Millennials have been a hot topic in the real estate industry for a variety of reasons. From student loans to general changes in priorities, millennials have been buying property in smaller numbers compared to the generations that came before them. It's time to look into millennial home buying facts to separate truth from fiction.
Key Millennial Myths
Here are just a few ways that myths manifest in today's culture. People may believe one or all of the following, even if the evidence doesn't support it.
- Millennials don't want space
- Millennials don't want to own
- Millennials buy and sell property on their own
- Millennials are not as wealthy as other generations at the same age
Debunking the Myths
Millennials do by and large want to own a Springbank Hill home or property, but they recognize that this may not make much sense in the current economic climate. If employers aren't willing to show their employees that they're valued, then millennials can't be expected to stay at a company that doesn't treat them well. Instead, millennials are renting so they can stay flexible when it comes to their careers. And because millennials are used to moving around, they're also buying fewer and fewer material goods. They don't necessarily mind living in the larger apartment complexes because they still have space to roam around.
Millennials Want the Same Things
Younger people still want the same things that their older counterparts did. They use real estate agents to buy and rent because they know the sheer volume of paperwork is too much to handle on one's own. They look for neighborhoods with pools and parks so they can enjoy their leisure time, similar to any buyer of the previous generation. And many millennials actually can afford to buy if they factor in the programs that make homeownership more financially viable. In fact, in many parts of Canada, homeownership is actually going up among younger adults. Millennials can not only save for a down-payment and closing costs, they also can usually handle the monthly mortgage payment as well.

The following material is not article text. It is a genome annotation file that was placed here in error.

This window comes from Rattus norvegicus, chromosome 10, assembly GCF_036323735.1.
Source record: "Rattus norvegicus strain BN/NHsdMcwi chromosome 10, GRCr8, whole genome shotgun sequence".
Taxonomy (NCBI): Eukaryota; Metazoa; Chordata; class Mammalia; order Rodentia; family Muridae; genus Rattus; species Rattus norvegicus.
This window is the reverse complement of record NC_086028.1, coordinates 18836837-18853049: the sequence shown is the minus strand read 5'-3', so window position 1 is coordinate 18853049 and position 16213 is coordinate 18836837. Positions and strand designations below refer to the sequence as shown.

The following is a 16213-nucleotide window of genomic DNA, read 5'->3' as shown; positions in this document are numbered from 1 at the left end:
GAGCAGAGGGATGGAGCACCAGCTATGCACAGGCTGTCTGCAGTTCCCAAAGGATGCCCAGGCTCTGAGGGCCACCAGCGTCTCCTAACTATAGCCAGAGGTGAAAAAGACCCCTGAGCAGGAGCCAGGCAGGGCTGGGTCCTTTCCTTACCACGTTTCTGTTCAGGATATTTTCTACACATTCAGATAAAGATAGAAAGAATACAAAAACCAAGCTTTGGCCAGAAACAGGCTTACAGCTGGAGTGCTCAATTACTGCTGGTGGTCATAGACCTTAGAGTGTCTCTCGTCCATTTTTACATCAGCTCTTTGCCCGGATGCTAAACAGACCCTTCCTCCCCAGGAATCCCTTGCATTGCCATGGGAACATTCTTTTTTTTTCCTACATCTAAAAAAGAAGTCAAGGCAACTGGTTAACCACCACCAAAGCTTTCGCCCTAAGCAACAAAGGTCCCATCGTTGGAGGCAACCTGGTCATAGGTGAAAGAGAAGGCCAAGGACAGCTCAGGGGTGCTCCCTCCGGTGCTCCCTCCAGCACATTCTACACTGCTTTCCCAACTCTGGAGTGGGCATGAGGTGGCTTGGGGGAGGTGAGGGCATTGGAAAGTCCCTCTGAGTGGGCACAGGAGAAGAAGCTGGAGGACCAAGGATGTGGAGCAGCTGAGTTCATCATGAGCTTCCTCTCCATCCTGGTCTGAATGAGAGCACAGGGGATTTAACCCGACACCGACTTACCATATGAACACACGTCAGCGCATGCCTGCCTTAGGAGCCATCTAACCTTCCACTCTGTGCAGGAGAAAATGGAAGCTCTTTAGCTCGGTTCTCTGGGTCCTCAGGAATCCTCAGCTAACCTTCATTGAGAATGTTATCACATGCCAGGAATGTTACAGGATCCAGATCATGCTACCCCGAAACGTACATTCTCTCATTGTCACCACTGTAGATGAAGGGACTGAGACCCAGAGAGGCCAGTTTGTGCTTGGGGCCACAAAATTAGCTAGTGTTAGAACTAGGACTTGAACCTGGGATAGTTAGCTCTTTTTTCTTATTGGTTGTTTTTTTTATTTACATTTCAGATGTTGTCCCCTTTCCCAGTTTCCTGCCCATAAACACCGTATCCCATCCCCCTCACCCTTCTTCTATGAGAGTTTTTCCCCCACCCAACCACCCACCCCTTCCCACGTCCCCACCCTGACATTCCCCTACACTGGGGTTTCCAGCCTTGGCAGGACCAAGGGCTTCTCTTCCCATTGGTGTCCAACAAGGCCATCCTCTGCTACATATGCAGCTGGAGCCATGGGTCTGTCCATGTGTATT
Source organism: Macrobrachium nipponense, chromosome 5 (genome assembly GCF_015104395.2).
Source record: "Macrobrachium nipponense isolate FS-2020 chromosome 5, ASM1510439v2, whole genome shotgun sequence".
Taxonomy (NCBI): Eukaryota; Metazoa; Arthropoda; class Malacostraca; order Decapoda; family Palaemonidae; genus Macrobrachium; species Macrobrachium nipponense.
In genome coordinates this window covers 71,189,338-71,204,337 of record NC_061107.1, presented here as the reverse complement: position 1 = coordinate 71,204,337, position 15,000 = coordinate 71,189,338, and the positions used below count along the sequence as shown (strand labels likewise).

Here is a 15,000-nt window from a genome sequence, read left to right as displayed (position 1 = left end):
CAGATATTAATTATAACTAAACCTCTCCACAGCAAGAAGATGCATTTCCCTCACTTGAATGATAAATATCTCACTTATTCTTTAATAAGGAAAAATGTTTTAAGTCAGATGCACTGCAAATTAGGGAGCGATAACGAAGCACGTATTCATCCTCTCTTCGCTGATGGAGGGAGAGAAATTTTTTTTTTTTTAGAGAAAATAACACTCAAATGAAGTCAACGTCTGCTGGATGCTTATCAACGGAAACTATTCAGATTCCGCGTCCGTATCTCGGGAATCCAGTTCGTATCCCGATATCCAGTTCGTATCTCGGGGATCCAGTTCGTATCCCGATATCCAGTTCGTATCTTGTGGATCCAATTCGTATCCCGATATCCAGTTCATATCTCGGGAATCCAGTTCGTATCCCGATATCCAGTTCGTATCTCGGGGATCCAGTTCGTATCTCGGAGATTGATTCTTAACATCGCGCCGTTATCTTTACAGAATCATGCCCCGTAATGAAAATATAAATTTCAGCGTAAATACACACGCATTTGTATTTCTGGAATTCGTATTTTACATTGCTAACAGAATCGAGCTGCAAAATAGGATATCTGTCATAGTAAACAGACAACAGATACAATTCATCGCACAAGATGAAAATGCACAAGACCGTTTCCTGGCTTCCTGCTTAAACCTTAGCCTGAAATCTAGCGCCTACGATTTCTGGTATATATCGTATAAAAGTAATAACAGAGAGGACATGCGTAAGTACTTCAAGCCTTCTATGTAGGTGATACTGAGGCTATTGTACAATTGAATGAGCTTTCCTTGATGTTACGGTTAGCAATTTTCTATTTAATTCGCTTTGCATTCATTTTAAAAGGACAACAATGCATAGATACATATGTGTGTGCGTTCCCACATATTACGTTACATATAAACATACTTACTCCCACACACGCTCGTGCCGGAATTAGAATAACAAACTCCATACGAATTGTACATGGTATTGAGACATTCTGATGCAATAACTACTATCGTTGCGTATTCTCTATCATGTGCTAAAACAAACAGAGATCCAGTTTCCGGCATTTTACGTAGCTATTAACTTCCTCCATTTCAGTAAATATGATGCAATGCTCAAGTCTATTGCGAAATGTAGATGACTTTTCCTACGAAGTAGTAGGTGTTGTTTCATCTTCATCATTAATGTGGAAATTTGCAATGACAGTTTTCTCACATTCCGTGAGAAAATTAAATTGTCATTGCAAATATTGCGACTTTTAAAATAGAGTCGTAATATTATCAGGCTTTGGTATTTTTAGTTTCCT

Millennials don't necessarily have to be classified as one group or another. Just like any generation, millennials are looking for safe and productive places to live, work, and start a family. Understanding their circumstances makes it easier to predict their overall behavior, but the nuances are really the key to explaining the market.